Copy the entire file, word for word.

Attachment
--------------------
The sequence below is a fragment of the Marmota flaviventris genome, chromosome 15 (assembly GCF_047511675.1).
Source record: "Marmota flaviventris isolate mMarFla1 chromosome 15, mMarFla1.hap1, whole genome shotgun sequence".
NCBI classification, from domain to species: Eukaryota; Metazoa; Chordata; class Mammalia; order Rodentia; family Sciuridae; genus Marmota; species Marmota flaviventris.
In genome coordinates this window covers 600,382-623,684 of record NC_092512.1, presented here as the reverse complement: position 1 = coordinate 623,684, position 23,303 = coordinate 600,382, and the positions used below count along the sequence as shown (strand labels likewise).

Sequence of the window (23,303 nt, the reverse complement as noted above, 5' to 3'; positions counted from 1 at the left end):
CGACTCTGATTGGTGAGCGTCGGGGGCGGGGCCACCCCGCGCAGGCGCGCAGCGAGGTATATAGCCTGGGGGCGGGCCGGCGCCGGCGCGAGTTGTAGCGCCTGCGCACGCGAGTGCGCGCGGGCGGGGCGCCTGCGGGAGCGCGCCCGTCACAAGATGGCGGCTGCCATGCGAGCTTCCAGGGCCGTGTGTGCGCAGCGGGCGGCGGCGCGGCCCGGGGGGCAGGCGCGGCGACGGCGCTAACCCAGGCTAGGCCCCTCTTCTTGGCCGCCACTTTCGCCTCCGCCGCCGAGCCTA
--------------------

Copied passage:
The sequence below is a fragment of the Marmota flaviventris genome, chromosome 15 (assembly GCF_047511675.1).
Source record: "Marmota flaviventris isolate mMarFla1 chromosome 15, mMarFla1.hap1, whole genome shotgun sequence".
NCBI classification, from domain to species: Eukaryota; Metazoa; Chordata; class Mammalia; order Rodentia; family Sciuridae; genus Marmota; species Marmota flaviventris.
In genome coordinates this window covers 600,382-623,684 of record NC_092512.1, presented here as the reverse complement: position 1 = coordinate 623,684, position 23,303 = coordinate 600,382, and the positions used below count along the sequence as shown (strand labels likewise).

Sequence of the window (23,303 nt, the reverse complement as noted above, 5' to 3'; positions counted from 1 at the left end):
CGACTCTGATTGGTGAGCGTCGGGGGCGGGGCCACCCCGCGCAGGCGCGCAGCGAGGTATATAGCCTGGGGGCGGGCCGGCGCCGGCGCGAGTTGTAGCGCCTGCGCACGCGAGTGCGCGCGGGCGGGGCGCCTGCGGGAGCGCGCCCGTCACAAGATGGCGGCTGCCATGCGAGCTTCCAGGGCCGTGTGTGCGCAGCGGGCGGCGGCGCGGCCCGGGGGGCAGGCGCGGCGACGGCGCTAACCCAGGCTAGGCCCCTCTTCTTGGCCGCCACTTTCGCCTCCGCCGCCGAGCCTA